BEIRUT: The Maronite bishops made a fervent plea Wednesday for the release of 12 nuns as well as orphans the nuns look after at a convent in Syria.
“The bishops expressed strong lament and condemnation for the kidnapping of the nuns and orphans in Maaloula,” said a statement from the Council of Maronite Bishops at the end of their monthly meeting chaired by Patriarch Beshara Rai at Bkirki.
“What do those who pray for peace in the Syrian conflict have to do with this?” the Bishops asked.
They urged the international community to determine the whereabouts of the nuns and return them to the convent.
Pope Francis on Wednesday called for prayers for the nuns and for all hostages held in Syria.
It could not be confirmed whether the nuns had been abducted or evacuated for their own safety. It was also not immediately clear whether the orphans were taken from the convent.
Rebels, including fighters from the Nusra Front, recaptured Maaloula, located north of Damascus, from Syrian President Bashar Assad’s forces after three days of heavy clashes Monday.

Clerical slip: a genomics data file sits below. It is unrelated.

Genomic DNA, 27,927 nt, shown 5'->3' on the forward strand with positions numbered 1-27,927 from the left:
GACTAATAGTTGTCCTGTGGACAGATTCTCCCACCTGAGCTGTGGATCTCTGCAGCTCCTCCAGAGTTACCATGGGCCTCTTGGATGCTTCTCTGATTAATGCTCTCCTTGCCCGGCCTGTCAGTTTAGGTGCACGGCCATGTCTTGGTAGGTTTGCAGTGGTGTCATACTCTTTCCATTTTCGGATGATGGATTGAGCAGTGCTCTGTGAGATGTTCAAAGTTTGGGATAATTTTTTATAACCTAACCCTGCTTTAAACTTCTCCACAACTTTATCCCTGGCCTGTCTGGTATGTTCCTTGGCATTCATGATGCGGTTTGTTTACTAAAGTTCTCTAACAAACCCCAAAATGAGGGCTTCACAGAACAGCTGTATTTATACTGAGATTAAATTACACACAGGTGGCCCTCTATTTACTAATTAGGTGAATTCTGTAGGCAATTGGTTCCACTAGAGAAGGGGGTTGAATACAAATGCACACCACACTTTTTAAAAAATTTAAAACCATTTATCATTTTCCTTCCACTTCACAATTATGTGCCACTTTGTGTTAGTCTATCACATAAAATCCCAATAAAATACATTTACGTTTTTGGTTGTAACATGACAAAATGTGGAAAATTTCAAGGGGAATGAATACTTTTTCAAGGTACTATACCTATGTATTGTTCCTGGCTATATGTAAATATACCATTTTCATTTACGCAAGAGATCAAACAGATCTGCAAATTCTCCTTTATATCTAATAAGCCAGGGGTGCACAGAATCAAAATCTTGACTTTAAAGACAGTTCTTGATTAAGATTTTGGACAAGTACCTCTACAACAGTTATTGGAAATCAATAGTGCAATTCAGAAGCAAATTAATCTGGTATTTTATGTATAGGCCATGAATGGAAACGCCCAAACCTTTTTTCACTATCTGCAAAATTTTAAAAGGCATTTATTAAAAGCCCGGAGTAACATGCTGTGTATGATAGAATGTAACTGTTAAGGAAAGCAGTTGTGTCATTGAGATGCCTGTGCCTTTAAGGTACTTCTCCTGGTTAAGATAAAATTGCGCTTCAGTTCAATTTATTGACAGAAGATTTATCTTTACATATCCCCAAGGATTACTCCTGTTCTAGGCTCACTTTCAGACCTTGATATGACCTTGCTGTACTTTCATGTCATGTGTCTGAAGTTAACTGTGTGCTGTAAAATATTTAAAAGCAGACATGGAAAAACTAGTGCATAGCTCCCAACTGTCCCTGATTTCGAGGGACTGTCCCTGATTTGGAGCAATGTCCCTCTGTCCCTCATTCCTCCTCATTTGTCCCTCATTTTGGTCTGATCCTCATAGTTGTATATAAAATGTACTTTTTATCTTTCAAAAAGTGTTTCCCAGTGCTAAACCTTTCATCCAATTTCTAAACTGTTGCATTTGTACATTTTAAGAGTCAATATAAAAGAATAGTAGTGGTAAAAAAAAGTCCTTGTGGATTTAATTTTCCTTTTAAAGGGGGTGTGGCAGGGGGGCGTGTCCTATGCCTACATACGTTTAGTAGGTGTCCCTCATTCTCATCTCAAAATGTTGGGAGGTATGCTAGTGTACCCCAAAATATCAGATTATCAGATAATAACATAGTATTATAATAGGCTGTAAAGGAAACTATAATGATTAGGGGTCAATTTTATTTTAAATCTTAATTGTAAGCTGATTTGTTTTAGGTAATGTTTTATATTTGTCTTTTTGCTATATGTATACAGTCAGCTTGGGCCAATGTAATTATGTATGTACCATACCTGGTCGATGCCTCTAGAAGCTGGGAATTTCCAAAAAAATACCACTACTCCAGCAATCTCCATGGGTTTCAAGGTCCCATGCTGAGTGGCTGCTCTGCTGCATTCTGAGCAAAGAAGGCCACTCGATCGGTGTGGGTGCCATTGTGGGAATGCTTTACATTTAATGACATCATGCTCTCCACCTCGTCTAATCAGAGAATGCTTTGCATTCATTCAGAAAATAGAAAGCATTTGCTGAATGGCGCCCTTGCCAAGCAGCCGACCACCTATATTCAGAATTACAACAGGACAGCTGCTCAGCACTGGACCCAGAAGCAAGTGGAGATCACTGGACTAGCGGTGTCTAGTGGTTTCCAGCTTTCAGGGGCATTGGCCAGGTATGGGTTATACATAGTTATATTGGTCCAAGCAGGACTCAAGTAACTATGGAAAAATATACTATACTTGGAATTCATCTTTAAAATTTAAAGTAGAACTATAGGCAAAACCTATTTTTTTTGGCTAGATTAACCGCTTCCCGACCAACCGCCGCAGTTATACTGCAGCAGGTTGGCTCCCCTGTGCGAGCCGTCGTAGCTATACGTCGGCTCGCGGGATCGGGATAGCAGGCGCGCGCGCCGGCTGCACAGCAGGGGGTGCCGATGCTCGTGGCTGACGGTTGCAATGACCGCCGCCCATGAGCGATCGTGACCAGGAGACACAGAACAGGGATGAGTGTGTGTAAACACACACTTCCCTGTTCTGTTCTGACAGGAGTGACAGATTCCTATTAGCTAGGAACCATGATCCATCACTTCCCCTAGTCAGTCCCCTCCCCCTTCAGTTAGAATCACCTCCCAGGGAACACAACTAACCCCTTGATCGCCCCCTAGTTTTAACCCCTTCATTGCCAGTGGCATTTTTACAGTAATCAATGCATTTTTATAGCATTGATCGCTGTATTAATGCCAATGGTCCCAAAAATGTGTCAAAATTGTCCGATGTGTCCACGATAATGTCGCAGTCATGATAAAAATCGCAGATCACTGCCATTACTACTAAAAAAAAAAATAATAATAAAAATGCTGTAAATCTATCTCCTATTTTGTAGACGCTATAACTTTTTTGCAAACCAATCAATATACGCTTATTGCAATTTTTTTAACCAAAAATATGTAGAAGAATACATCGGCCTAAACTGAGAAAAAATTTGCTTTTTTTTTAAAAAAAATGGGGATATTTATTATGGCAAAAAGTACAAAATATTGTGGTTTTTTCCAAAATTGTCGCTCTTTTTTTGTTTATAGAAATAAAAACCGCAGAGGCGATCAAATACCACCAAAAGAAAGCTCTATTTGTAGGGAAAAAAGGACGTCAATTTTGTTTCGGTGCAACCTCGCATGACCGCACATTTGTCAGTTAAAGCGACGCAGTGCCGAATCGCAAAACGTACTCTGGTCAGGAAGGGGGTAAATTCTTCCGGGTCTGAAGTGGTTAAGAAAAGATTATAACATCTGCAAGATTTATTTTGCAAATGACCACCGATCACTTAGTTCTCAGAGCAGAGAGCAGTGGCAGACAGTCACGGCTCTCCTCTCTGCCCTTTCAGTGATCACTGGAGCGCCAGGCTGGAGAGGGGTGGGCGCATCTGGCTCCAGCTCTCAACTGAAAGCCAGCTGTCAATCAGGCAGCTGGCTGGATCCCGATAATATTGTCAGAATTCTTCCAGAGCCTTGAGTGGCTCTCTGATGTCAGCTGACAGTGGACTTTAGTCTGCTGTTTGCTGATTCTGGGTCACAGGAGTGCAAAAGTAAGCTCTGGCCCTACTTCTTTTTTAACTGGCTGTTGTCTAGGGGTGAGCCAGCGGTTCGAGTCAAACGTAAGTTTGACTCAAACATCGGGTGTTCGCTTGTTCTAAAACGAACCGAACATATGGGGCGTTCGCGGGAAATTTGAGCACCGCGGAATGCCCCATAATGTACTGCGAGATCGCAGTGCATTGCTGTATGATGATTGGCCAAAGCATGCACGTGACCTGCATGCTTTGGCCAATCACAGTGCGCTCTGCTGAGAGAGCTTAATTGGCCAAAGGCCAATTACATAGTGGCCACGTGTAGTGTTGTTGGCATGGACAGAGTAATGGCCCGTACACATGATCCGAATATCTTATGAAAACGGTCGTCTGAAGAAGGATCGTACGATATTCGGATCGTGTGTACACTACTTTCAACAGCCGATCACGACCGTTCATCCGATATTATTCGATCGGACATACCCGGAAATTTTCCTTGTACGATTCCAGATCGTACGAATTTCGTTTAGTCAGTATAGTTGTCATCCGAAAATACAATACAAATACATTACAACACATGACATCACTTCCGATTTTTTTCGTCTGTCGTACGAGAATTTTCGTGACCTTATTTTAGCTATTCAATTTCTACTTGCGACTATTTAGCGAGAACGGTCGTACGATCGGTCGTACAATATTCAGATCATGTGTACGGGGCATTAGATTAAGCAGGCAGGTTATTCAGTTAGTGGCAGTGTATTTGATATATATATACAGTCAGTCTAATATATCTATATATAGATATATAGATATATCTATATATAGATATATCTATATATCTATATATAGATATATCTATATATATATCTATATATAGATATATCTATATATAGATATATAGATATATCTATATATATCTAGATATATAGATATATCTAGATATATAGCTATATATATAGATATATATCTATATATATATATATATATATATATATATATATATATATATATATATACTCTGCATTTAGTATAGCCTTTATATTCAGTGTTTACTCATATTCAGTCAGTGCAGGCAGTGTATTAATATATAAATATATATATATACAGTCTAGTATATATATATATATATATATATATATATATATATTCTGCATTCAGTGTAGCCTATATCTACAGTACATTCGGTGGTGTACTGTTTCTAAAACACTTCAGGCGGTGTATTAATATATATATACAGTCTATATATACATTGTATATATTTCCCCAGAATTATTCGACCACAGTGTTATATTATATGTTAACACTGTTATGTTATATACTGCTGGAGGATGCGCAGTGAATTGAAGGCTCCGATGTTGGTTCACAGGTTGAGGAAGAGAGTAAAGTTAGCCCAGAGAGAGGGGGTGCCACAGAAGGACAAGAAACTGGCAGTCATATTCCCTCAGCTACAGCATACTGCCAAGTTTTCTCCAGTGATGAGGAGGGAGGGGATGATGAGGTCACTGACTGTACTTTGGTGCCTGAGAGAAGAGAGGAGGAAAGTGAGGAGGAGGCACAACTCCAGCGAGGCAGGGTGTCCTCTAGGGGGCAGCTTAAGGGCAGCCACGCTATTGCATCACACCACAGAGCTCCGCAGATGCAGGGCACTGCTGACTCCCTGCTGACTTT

The nuns, who had sought shelter inside the convent, were among the few residents left in Maaloula.
In September, they were trapped inside the convent with dozens of orphans during the first round of fighting between Assad forces and rebels in the town.
The bishops also expressed concerns over the latest wave of bombings in Lebanon and the violence in the northern city of Tripoli “where the law of the jungle prevails, allowing for killings, destruction and displacement of innocent citizens.”
However, they hailed the efforts of the Lebanese Army and security forces in coping with the situation in Tripoli.
The bishops also strongly criticized Israeli violations of Lebanese sovereignty, pointing to the Jewish state’s espionage activities in Lebanon.
They slammed political parties for seeking to “build their own mini-state with the support of a friendly or sisterly side.”
“That's what makes Lebanon hostage to regional conflicts and a prisoner of international politics,” the bishops warned.
They also called on politicians to draft a new parliamentary elections law and form a government “that can stand as a bulwark in the face of challenges.”
The bishops denounced the political stalemate “which has paralyzed the public sector and resulted in shortcomings in state institutions, which promoted the spread of corruption.”